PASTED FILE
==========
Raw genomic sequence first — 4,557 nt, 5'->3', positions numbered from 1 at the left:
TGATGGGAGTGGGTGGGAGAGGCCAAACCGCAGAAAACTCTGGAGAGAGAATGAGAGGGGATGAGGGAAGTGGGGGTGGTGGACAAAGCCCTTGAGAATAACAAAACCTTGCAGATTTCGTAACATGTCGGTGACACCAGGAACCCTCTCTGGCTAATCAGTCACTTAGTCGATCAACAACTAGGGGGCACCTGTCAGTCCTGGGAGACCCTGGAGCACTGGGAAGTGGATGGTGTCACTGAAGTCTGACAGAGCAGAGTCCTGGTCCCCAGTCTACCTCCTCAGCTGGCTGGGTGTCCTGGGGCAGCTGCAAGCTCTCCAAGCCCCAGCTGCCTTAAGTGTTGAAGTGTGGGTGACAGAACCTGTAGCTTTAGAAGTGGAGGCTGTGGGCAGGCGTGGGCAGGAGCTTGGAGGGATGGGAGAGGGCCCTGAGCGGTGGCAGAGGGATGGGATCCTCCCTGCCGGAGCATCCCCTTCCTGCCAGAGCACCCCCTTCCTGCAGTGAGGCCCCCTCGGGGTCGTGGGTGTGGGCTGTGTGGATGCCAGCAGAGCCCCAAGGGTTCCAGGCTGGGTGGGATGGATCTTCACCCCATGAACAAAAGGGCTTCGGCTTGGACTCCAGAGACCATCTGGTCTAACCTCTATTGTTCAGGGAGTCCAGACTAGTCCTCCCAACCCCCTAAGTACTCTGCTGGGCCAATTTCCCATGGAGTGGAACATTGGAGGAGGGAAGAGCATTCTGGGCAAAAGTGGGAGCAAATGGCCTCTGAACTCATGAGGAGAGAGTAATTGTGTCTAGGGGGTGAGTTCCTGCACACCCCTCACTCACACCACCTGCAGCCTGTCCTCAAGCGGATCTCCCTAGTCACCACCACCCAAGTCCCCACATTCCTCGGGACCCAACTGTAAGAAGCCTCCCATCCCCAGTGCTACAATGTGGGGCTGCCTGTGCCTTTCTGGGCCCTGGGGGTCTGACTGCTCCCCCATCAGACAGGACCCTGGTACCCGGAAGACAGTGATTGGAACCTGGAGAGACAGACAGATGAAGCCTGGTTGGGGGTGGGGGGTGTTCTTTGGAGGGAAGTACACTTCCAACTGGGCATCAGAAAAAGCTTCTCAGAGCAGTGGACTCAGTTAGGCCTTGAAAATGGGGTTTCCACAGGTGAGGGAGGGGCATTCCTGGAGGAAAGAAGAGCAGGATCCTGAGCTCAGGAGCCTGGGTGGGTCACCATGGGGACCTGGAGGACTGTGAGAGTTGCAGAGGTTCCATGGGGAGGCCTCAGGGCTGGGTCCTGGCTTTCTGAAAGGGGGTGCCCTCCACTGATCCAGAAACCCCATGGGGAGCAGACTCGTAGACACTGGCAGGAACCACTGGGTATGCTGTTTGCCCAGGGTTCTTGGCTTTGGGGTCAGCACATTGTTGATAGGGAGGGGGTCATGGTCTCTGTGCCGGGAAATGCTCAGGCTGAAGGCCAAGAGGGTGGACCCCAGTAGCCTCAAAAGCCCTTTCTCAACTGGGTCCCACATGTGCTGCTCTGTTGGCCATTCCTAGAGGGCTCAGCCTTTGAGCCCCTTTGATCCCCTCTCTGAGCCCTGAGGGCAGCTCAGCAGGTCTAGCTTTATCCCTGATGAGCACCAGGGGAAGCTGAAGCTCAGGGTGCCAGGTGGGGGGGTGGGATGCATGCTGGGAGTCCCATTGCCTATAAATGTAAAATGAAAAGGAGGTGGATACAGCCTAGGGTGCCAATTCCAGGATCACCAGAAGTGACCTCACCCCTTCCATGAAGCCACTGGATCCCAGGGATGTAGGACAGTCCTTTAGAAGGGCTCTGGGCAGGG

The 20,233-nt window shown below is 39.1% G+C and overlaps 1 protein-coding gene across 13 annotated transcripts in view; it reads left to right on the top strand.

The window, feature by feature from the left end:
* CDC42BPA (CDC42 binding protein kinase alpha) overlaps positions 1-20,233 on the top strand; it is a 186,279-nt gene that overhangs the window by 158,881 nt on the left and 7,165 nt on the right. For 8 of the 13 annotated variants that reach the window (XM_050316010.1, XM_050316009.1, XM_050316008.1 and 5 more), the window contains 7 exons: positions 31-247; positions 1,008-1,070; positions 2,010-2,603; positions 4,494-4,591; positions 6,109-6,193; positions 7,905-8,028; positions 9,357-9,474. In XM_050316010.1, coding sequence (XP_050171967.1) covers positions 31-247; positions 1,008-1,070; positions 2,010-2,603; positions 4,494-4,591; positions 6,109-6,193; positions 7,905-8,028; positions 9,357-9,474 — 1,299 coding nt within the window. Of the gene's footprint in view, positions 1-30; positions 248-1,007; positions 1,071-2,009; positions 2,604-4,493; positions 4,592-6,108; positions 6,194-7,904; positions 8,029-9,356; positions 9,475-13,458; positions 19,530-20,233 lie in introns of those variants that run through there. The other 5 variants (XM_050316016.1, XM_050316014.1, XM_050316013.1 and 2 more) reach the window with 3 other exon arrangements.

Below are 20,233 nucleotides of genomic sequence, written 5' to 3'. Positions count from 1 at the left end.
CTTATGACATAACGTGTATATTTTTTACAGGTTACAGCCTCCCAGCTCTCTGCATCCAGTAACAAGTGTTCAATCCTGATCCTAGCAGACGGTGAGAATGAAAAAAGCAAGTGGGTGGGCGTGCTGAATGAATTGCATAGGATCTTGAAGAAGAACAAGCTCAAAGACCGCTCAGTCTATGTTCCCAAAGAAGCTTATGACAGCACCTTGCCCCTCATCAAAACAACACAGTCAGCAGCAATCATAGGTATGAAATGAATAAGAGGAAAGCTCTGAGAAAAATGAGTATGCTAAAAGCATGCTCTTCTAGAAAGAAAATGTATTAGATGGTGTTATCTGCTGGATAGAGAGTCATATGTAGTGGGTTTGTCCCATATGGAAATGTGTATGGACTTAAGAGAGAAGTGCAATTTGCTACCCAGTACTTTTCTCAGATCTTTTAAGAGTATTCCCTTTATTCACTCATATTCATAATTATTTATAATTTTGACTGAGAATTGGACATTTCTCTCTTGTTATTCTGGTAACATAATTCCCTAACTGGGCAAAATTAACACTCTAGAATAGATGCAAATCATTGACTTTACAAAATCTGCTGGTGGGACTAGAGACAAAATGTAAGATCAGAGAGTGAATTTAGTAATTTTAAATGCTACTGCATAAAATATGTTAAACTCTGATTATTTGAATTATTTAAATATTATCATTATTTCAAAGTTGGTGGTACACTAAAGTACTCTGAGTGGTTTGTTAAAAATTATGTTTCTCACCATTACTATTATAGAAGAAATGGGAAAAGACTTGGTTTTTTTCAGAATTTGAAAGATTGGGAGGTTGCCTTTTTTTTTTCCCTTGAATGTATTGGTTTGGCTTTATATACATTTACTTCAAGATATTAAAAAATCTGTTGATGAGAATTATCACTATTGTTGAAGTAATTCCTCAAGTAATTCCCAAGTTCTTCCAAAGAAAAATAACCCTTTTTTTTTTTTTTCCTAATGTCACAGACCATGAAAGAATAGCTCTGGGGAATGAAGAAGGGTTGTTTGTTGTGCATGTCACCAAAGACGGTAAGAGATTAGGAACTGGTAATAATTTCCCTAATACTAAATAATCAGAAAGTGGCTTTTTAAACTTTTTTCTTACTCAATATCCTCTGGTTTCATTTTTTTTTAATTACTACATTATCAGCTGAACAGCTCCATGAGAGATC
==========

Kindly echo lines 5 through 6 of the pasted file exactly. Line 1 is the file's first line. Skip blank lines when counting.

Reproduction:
* CDC42BPA (CDC42 binding protein kinase alpha) overlaps positions 1-20,233 on the top strand; it is a 186,279-nt gene that overhangs the window by 158,881 nt on the left and 7,165 nt on the right. For 8 of the 13 annotated variants that reach the window (XM_050316010.1, XM_050316009.1, XM_050316008.1 and 5 more), the window contains 7 exons: positions 31-247; positions 1,008-1,070; positions 2,010-2,603; positions 4,494-4,591; positions 6,109-6,193; positions 7,905-8,028; positions 9,357-9,474. In XM_050316010.1, coding sequence (XP_050171967.1) covers positions 31-247; positions 1,008-1,070; positions 2,010-2,603; positions 4,494-4,591; positions 6,109-6,193; positions 7,905-8,028; positions 9,357-9,474 — 1,299 coding nt within the window. Of the gene's footprint in view, positions 1-30; positions 248-1,007; positions 1,071-2,009; positions 2,604-4,493; positions 4,592-6,108; positions 6,194-7,904; positions 8,029-9,356; positions 9,475-13,458; positions 19,530-20,233 lie in introns of those variants that run through there. The other 5 variants (XM_050316016.1, XM_050316014.1, XM_050316013.1 and 2 more) reach the window with 3 other exon arrangements.

Below are 20,233 nucleotides of genomic sequence, written 5' to 3'. Positions count from 1 at the left end.